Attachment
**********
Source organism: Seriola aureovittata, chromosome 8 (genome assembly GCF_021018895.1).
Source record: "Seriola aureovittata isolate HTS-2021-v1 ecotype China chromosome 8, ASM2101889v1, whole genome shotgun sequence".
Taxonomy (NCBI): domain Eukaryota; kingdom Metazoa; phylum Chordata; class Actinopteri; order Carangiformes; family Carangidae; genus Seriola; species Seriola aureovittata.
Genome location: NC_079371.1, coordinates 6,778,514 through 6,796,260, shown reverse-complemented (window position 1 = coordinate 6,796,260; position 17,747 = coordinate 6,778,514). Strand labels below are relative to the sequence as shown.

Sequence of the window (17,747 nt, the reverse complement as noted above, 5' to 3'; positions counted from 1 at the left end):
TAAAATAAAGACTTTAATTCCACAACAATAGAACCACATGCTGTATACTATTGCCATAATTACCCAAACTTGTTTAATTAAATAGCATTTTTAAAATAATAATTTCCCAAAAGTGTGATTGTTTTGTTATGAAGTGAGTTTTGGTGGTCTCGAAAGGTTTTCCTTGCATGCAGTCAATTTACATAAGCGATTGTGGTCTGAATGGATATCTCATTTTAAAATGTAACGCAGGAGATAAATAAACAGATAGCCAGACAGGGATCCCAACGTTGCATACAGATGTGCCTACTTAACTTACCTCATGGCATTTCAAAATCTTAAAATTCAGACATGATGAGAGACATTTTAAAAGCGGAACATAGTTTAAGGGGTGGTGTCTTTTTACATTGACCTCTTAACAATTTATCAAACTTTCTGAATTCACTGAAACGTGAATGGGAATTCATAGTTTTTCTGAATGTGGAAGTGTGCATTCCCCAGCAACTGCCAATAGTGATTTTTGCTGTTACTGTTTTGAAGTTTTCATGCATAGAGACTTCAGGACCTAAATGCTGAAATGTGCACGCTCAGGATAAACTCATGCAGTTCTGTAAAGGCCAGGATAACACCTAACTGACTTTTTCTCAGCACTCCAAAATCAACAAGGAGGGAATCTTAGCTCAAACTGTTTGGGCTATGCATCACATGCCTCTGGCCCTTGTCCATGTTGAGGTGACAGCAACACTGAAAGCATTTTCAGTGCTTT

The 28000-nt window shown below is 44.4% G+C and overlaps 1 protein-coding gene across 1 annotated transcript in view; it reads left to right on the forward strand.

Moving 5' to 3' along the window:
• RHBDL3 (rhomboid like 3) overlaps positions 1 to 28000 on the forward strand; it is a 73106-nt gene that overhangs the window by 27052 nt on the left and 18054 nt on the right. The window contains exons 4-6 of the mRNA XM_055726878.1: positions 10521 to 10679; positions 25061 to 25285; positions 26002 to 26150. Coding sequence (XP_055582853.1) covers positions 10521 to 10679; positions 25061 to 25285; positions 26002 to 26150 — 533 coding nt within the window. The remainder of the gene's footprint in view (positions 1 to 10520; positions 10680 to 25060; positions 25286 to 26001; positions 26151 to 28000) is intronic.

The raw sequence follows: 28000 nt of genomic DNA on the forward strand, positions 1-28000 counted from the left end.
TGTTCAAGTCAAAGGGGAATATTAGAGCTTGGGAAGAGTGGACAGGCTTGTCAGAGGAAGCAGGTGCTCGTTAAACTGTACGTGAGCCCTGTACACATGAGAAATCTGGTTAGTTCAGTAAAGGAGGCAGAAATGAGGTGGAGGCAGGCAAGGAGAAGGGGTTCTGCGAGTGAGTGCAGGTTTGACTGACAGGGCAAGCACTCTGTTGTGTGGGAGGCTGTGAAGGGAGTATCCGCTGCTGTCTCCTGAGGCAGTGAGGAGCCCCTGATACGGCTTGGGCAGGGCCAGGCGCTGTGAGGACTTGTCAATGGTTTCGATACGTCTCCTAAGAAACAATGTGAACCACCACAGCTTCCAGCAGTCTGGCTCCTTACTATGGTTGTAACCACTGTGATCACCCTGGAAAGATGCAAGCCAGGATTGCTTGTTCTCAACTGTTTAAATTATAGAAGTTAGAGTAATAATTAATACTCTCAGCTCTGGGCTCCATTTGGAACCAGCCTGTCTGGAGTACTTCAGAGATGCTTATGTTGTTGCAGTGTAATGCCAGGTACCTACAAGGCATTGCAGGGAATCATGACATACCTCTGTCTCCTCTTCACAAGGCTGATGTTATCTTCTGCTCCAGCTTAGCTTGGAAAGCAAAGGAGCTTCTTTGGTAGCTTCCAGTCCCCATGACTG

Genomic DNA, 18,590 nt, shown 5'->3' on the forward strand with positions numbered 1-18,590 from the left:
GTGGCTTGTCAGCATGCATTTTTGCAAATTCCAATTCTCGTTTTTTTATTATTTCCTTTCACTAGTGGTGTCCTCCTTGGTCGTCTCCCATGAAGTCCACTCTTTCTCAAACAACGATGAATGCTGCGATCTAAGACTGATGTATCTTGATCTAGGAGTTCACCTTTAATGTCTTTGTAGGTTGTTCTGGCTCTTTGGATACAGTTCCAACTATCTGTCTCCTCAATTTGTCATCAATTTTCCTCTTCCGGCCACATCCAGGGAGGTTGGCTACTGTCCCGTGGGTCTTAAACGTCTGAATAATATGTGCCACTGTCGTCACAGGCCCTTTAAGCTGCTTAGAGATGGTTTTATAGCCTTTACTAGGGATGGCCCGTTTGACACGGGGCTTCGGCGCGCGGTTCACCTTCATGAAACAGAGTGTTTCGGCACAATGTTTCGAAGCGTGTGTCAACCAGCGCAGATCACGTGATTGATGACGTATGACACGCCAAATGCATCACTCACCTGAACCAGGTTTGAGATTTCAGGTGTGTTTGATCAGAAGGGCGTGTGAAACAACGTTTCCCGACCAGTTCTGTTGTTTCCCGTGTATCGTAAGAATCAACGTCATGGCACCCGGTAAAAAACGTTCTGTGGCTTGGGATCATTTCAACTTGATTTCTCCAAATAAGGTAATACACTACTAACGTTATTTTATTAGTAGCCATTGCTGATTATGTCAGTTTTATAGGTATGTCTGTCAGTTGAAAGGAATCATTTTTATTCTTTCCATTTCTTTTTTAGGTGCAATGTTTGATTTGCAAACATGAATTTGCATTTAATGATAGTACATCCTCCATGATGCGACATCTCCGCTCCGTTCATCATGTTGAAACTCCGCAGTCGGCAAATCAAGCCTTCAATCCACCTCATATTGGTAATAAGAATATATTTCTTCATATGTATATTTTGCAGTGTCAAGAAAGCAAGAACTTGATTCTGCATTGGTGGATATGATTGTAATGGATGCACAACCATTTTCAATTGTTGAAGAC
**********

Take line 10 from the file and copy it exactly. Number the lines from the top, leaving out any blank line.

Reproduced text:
The raw sequence follows: 28000 nt of genomic DNA on the forward strand, positions 1-28000 counted from the left end.